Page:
The Confessions of Nat Turner, by William Styron

Most of this blog covers genre fiction – I tend to leave more traditionally “serious” books to those who wish to make a career (or, at least a serious hobby) out of debating literature. However, and despite its great popular and critical impact upon publication, William Styron’s The Confessions of Nat Turner (1967) may have attained a kind of genre status over time, given how contemporary critics place it on the wrong side of enlightened opinion.


Random House 1st edition.

The Confessions of Nat Turner deservingly won the Pulitzer Prize for Best Novel the year it was published, but drew critical backlash soon afterward – mainly due to Styron being a white Southerner. I became interested in the book after reading James Baldwin’s excellent Go Tell it on the Mountain and learning about Baldwin’s encouragement of Styron’s audacious work. Eventually, TCoNT was named one of the best 100 English language novels by Time magazine in 2005, but who knows if it would do so today. Time magazine had already descended into a pandering, simpering parody of itself by 2006, so I doubt it would promote Styron’s work in the face of political correctness.

Styron imagined the life, relationships and internal dialogue of Nat Turner, who led the largest and deadliest slave revolt in United States history. His story is told entirely for Turner’s perspective, from childhood as a relatively privileged house slave to the day of his execution. Styron depicts multiple evolving subcultures among the slaves and between slaves and slave-owners, drawing many disturbing parallels in how the various characters resolve their places in society. From his station inside a plantation house, for example, Turner expresses contempt for the slaves who work in the fields every day and live in squalid shacks. His kinship with the outdoor slaves grows over time, when he is forced into the same circumstances – at the apparent expense of his regard for the lives of whites (innocent or guilty of abuses).

The story also features explanations for what might have turned Turner into a killer, as well as how he managed to covertly recruit a band of fellow revolutionaries. Having learned to read, and mostly conceal his intellect from the whites who would fear him the most, he patiently taps into the frustration and rage of other slaves, especially those whose families have been broken by the constant human trafficking between Virginia and other Southern states.

The role of religious inspiration is also explored here – containing some very interesting moments where Turner divines a call to action from two atmospheric events (a solar eclipse, and maybe the effects of a Mount St. Helens eruption). He is also refused an audience by the local white minister, in a kind of obvious condemnation of a church abiding of the slave state at the time. When Turner stabs his only direct victim, a young woman who had befriended him (in her mind at least) a few years prior, she appears to express a kind of Christian forgiveness. This last scene has been used to criticize Styron, but I think it’s a reflection of Turner’s unreliable narration as a conflicted psychotic, and not a heavy-handed attempt to martyrize any of the many victims.

Any responsible description of TCoNT must include the warning that the novel is filled with descriptions of the abuse that Turner and other slaves suffered. The vile language used by the slave masters, traders and other whites – often cleverly linked with the genteel racist terms used inside the plantation houses – is pervasive. Physical and sexual crimes are committed without any sort of retribution or justice. And yet, Virginia is preferred by the slaves over the prospect of servitude in Alabama (where many are sent), a kind of industrial-scale hell on Earth created to supply cotton.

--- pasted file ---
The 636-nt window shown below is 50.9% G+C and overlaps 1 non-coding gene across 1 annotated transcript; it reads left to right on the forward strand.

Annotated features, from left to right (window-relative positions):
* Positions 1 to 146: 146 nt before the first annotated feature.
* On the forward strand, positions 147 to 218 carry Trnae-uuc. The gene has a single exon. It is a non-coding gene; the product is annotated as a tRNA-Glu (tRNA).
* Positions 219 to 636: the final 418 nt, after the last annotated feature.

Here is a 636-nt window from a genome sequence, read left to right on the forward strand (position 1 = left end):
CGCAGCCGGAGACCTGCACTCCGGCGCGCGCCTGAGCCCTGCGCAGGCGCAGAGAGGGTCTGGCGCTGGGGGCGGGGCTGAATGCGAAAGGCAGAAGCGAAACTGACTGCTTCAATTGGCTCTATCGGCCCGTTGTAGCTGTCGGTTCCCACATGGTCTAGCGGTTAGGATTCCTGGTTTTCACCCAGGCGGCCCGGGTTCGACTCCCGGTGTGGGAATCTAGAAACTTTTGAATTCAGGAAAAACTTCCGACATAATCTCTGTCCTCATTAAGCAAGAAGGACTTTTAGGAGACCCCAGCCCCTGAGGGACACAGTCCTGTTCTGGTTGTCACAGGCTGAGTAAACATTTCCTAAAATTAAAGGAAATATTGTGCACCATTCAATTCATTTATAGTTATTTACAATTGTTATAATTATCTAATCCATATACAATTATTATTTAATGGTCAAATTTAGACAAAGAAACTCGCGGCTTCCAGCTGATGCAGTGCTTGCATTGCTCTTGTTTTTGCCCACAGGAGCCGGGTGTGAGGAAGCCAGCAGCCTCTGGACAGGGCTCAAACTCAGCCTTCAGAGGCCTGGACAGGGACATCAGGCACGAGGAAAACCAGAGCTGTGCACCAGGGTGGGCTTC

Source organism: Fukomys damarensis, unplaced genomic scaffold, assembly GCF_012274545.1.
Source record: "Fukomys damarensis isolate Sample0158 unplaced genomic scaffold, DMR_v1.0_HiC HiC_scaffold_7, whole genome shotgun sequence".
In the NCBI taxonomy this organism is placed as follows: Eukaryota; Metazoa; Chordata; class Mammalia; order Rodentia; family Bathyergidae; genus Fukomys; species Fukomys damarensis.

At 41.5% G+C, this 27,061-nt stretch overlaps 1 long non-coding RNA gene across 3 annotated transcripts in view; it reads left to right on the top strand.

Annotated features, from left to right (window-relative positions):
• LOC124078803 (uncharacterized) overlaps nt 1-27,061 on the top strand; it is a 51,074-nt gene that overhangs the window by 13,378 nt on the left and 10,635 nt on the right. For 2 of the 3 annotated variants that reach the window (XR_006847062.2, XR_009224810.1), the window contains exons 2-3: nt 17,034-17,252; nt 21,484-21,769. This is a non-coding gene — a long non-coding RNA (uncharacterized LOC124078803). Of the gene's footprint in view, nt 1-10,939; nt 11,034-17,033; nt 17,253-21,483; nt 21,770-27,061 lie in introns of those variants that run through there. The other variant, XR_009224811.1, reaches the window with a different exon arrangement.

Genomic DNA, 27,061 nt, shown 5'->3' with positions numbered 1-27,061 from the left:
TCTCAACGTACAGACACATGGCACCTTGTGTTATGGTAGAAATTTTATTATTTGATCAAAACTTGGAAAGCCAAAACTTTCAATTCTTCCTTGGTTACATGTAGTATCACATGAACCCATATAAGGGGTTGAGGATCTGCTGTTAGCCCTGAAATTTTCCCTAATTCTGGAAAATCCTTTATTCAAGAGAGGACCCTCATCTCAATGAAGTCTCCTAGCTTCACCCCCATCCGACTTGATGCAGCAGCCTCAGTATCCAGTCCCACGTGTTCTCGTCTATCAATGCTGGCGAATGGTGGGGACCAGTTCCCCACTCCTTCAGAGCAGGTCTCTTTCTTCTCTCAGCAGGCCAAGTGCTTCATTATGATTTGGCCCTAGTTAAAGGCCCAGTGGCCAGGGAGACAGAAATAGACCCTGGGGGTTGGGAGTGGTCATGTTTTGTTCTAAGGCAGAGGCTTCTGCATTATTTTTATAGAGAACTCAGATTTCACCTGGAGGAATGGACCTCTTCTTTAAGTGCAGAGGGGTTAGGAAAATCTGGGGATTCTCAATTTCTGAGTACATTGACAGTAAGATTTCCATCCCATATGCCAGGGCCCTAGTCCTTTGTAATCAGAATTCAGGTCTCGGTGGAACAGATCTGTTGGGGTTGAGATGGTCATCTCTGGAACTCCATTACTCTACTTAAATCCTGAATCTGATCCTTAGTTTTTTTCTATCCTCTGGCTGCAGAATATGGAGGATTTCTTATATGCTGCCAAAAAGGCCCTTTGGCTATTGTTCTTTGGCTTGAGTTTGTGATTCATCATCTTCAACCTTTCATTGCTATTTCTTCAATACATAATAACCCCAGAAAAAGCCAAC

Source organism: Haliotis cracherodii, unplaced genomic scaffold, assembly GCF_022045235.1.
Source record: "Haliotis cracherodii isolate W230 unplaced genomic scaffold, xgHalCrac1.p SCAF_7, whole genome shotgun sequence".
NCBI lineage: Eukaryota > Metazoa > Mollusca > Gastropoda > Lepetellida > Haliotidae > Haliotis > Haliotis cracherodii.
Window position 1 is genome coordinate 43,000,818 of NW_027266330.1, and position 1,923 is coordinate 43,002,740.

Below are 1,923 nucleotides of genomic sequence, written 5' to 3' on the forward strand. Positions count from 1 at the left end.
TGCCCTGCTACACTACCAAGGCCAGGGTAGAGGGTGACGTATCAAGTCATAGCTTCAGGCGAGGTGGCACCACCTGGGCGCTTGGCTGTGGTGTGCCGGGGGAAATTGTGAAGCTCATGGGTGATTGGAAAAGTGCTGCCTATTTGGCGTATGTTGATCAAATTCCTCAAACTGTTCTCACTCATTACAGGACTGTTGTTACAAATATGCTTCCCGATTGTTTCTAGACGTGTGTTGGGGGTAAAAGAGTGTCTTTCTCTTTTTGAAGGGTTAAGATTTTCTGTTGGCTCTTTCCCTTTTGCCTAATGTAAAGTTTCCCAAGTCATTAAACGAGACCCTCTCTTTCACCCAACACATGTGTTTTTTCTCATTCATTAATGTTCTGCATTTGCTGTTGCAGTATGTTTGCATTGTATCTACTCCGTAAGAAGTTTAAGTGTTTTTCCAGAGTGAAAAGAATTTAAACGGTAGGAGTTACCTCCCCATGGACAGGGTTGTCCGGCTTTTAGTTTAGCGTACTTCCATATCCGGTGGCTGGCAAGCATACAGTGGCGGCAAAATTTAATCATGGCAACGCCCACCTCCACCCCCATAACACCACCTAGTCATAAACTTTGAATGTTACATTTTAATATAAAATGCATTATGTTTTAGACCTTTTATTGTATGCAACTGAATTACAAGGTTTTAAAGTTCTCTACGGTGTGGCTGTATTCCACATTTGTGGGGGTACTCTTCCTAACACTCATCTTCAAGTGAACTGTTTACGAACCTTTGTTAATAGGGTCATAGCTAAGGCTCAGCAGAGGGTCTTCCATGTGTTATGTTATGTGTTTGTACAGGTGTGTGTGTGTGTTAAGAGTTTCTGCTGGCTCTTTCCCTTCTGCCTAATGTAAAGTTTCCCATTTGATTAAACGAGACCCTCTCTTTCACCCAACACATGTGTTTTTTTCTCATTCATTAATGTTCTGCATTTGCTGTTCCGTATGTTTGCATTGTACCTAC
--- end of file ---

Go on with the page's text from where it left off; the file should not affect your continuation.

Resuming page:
Before this book, the story of Nat Turner had been buried in obscurity, so it could be argued that Styron created one of the most successful works of historical fiction ever written. However, this story is at least as much about mental illness as it is about racism and slavery, and is assured to be uncomfortable reading for a long time to come. 9/10.


NOTE: the Vanity Fair article linked in the first paragraph is recommended for those who are interested in the story of Styron’s novel, if not in reading the novel itself.

About pete

former academic scientist and presently a software engineer. Also, a science fiction and crime fiction book-blogger.
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5 Responses to The Confessions of Nat Turner, by William Styron

  1. bormgans says:

    Probably more relevant than The Underground Railroad? Not that I’ve read that…

    Liked by 1 person

    • I haven’t read Colson Whitehead’s novel – in fact I generally don’t read a lot of historical fiction. It looks interesting, although the I find the most fascinating personality from that time to be Harriet Tubman – who almost made it onto the $20 bill not too long ago.

      There’s also a board game about the Underground Railroad from Academy Games, called “Freedom”, that looks interesting and especially well-researched.


  2. Happy Banned Books Week to all of the librarians out there!


  3. Pingback: September reads – a list | gaping blackbird

  4. Pingback: Brittle Innings, by Michael Bishop – part 1 | gaping blackbird

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